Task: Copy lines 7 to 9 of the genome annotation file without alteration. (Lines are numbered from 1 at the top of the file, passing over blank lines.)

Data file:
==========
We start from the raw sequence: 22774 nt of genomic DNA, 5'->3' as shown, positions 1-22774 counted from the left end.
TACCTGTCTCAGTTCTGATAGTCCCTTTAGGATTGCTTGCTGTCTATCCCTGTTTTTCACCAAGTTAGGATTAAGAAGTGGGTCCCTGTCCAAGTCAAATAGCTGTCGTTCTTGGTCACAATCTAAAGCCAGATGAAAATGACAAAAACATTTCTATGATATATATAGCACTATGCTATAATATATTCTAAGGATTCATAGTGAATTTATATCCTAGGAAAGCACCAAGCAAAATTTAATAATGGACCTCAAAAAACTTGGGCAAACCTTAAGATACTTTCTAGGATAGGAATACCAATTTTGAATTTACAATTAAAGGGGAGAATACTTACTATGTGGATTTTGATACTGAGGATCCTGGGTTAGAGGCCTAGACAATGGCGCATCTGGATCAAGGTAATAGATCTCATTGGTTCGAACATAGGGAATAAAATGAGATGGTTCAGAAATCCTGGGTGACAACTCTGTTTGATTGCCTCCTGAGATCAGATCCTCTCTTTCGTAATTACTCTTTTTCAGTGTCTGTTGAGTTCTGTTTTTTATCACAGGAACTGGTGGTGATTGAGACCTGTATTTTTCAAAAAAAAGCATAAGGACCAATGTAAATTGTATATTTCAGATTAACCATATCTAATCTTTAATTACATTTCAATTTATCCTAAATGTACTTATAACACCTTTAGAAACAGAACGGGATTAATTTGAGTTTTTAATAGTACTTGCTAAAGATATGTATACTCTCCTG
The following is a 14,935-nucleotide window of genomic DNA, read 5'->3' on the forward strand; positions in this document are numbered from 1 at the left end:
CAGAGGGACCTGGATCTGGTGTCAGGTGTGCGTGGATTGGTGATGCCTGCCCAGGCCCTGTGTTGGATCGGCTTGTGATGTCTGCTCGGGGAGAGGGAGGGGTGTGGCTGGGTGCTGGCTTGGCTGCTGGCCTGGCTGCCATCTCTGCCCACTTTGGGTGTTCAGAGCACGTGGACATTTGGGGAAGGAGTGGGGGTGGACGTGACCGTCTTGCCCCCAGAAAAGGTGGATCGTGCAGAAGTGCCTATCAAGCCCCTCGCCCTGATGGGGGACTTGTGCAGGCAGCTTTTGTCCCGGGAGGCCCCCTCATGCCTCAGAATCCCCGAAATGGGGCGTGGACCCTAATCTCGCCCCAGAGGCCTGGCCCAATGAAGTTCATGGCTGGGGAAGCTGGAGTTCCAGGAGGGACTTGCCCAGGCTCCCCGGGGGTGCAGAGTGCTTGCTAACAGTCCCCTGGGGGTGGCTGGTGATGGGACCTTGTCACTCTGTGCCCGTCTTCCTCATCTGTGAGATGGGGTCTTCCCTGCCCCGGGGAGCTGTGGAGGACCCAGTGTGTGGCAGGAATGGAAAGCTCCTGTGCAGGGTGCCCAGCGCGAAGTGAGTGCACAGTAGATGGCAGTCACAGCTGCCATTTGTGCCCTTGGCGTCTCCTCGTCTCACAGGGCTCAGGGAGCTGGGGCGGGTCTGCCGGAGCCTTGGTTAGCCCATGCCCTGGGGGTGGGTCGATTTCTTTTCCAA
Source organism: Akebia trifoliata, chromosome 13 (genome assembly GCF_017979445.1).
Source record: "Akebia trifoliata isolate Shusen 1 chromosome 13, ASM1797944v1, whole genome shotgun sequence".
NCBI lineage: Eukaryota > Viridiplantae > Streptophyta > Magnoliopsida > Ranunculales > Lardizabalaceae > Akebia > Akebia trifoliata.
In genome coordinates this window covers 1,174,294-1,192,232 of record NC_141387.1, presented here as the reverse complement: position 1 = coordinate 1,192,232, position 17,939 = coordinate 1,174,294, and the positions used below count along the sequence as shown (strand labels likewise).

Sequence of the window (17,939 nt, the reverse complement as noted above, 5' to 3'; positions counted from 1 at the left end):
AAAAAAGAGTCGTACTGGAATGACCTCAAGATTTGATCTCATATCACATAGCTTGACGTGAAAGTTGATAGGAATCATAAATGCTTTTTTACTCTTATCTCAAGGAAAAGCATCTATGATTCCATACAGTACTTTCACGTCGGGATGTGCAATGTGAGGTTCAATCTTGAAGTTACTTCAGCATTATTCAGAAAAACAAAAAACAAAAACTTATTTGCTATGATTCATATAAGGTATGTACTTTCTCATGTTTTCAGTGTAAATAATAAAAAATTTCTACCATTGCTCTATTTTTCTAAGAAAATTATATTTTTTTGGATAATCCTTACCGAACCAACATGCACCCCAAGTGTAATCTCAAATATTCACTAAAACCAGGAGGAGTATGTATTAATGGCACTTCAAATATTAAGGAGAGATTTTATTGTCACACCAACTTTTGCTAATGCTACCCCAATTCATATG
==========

NCBI lineage: Eukaryota > Viridiplantae > Streptophyta > Magnoliopsida > Ranunculales > Lardizabalaceae > Akebia > Akebia trifoliata.
In genome coordinates this window covers 1,174,294-1,192,232 of record NC_141387.1, presented here as the reverse complement: position 1 = coordinate 1,192,232, position 17,939 = coordinate 1,174,294, and the positions used below count along the sequence as shown (strand labels likewise).

Sequence of the window (17,939 nt, the reverse complement as noted above, 5' to 3'; positions counted from 1 at the left end):